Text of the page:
Tuesday, 22 March 2016

The Hatton Garden Principle





Paper is always strongest at the perforation." — Murphy's Laws







For sure the FBI read my post last week on how to access Syed Rizwan Farook unbreakable iPhone. The news published on the Associated Press today about on how they came across this process just follows a natural human time sequence since my publication. They had to go and buy phones, expenses, budget... you know the drill.

My tweet to @Snowden triggered this entire story

I copy again what is the method based on the Hatton Garden Principle mentioned below (photo describing the method on top of the page)

Addenda for the FBI

Please ignore the doors' arguments. There is always a solution and I suggest you use the Hatton Garden Principle that reads more or less like this... "If the front door is inexpugnable go for the walls". So here it is:
  1. Pick Syed Rizwan Farook iPhone and disassemble it to separate the hard drive / memory where the data is stored (it does not matter if it is encrypted or not)
  2. Copy (don't backup) the contents (files etc.) to 1, 10, 100 equal equivalent hardware
  3. Purchase an equivalent iPhone, create account and password and PIN for that device as usual.
  4. Disassemble it and remove its hard drive
  5. Replace the hard drive of this iPhone with the one you copied previously on 2.
  6. Reassemble your iPhone
  7. Start your iPhone
  8. Hey presto!
No thanks necessary.

If the above does not work use "brute force" i. e. copy 1000 drives and try one by one on 1000 different phones as you will have 10 gos at each. If the PIN is a 4 digit one there are 9999 combination to try.


This  works because although Apple has a lot of nerds in encryption they do not think, they are just logical as Niels Böhr used to say. Apple's encryption works locally based on the premise that the "door" is intrinsically linked to the"vault".

The "door" is the PIN when you unlock the phone (banks have those knobs you have to turn either way against a set of numbers), the so desired data are all the values inside the vault and the encryption is a connection between the door's code and the personal drawers keys customers have to access their values.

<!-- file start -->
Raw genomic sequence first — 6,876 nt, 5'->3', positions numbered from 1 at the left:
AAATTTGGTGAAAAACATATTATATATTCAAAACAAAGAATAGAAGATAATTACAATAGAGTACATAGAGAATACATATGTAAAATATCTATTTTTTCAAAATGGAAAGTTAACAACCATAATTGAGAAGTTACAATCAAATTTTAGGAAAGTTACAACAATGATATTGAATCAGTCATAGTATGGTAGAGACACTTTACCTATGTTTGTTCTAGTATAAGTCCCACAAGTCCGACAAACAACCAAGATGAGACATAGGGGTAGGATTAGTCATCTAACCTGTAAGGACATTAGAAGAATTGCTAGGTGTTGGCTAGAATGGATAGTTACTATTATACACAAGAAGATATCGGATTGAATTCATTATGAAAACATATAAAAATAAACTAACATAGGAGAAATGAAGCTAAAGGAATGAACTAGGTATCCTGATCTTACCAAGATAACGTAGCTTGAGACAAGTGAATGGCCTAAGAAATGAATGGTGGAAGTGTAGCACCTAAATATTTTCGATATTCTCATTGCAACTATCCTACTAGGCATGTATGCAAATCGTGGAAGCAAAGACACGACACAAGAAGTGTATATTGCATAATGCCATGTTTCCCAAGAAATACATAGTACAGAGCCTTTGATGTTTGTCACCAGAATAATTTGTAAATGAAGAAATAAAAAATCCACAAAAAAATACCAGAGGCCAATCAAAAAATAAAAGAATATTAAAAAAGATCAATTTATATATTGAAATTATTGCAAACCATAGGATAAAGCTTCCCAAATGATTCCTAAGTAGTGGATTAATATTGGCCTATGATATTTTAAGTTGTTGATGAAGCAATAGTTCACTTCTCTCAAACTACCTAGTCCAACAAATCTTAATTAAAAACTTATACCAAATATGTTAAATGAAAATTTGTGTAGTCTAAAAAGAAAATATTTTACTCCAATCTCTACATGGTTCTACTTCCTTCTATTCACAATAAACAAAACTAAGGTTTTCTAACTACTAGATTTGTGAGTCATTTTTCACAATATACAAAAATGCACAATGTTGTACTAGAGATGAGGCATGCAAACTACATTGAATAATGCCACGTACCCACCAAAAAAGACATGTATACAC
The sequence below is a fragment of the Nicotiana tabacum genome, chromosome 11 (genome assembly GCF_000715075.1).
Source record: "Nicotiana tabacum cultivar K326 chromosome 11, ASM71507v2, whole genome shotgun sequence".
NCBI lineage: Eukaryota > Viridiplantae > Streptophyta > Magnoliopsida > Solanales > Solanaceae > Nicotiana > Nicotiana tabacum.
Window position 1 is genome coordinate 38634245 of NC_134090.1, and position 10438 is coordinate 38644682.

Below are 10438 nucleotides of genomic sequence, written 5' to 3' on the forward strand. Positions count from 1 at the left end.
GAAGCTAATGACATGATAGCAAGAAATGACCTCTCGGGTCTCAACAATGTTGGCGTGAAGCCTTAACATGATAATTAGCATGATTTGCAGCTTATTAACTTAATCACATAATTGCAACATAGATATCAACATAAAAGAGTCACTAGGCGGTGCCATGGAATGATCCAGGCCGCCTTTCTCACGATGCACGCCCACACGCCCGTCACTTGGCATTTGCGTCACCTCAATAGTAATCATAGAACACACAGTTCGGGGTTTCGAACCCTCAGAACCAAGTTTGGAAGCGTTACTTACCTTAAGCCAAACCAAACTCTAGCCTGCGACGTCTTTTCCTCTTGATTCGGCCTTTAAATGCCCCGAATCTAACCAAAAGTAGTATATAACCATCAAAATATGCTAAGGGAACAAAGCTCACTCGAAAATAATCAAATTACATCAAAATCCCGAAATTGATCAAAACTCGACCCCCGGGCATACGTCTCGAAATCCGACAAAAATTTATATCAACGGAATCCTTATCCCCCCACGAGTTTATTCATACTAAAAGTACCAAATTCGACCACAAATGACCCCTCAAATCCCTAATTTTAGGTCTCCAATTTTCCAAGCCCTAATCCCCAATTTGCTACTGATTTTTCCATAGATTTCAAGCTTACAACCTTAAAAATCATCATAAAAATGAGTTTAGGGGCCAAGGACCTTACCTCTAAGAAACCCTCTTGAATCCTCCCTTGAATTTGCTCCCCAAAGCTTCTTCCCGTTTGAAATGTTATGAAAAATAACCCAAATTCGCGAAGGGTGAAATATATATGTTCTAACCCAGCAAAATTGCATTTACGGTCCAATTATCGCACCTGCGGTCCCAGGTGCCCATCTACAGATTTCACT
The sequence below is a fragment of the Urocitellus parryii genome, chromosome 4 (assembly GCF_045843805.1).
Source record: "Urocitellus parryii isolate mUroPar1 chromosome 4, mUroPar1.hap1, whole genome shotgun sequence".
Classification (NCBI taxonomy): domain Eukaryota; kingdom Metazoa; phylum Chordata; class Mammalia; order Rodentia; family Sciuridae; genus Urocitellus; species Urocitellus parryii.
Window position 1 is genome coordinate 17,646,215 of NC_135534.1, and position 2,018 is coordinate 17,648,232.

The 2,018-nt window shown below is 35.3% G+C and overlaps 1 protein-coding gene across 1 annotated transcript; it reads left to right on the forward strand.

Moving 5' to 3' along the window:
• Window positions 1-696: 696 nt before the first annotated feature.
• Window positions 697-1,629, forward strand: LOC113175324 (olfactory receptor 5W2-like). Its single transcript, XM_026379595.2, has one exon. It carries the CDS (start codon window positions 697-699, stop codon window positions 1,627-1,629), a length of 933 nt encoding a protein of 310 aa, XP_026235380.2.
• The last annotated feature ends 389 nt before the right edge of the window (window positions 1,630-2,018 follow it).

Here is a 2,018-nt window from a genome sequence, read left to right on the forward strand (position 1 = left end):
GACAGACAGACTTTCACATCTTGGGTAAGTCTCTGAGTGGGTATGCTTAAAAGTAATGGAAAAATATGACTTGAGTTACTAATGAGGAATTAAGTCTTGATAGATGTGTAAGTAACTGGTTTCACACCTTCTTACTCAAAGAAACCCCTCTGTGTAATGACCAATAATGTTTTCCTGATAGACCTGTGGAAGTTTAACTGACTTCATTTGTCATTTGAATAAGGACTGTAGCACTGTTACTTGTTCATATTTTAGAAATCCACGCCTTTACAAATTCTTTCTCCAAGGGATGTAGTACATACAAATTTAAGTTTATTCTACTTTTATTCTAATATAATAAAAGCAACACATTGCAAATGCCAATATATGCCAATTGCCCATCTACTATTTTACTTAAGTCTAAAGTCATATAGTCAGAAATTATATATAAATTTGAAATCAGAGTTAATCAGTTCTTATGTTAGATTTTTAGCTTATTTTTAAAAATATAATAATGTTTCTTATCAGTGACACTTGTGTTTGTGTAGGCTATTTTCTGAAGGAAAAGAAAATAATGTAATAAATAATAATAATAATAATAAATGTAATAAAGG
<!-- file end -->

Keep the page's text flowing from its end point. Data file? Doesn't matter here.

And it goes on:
The claim of Apple is that, if you fail the door access code a few times, the entire vault will self destruct in 9, 8, 7... What they forgot is that you can clone the vault's values as many times you want. They also forgot that the local connection is what it is... local. What is encrypted when you close the "door" will be recrypted when you clone the data with another door and customer keys. They are totally independent and generated at the point of entry because, if you use quantum algorithms and encryption, they are absolute, not time dependent, instantaneous. Any data on an iPhone device, when cloned and loaded on another system should "adjust" itself to the new system if you use the same (i)OS / encryption algorithm. To make it simpler, the jewels and cash in a vault are independent of whatever combination is placed on the door and customer keys, they are also independent of whatever door or keys are being used.

"An outside party" came forward (over the weekend???) and showed the FBI a possible method to access the data on Syed Rizwan Farook's encrypted phone, according to the filing.
"Testing is required to determine whether it is a viable method that will not compromise data on Farook's iPhone," the filing said. "If the method is viable, it should eliminate the need for the assistance from Apple."

This means that the FBI has now cloned Syed's data quite a few times, as I suggested last week, and is trying to check if the instantaneous recryption works. If not, they will have to go through the painstaking avenue of using different devices as many times needed and manually find the PIN (0000-9999 usually i. e. 10,000 possible combinations). This will take  maybe another week, as they will probably need to source around 5,000 iPhone 5s, restore them to factory settings, create new Apple IDs and use them for this single purpose.

What really puzzles me is that this is not the most interesting news... The reaction from the Apple(ists) was that the FBI was playing games, they new this all the time etc. No one, no one!! is mentioning that their bull**** claiming that no iPhone can be broken into, is actually that... bull****. 

Hey presto... again!





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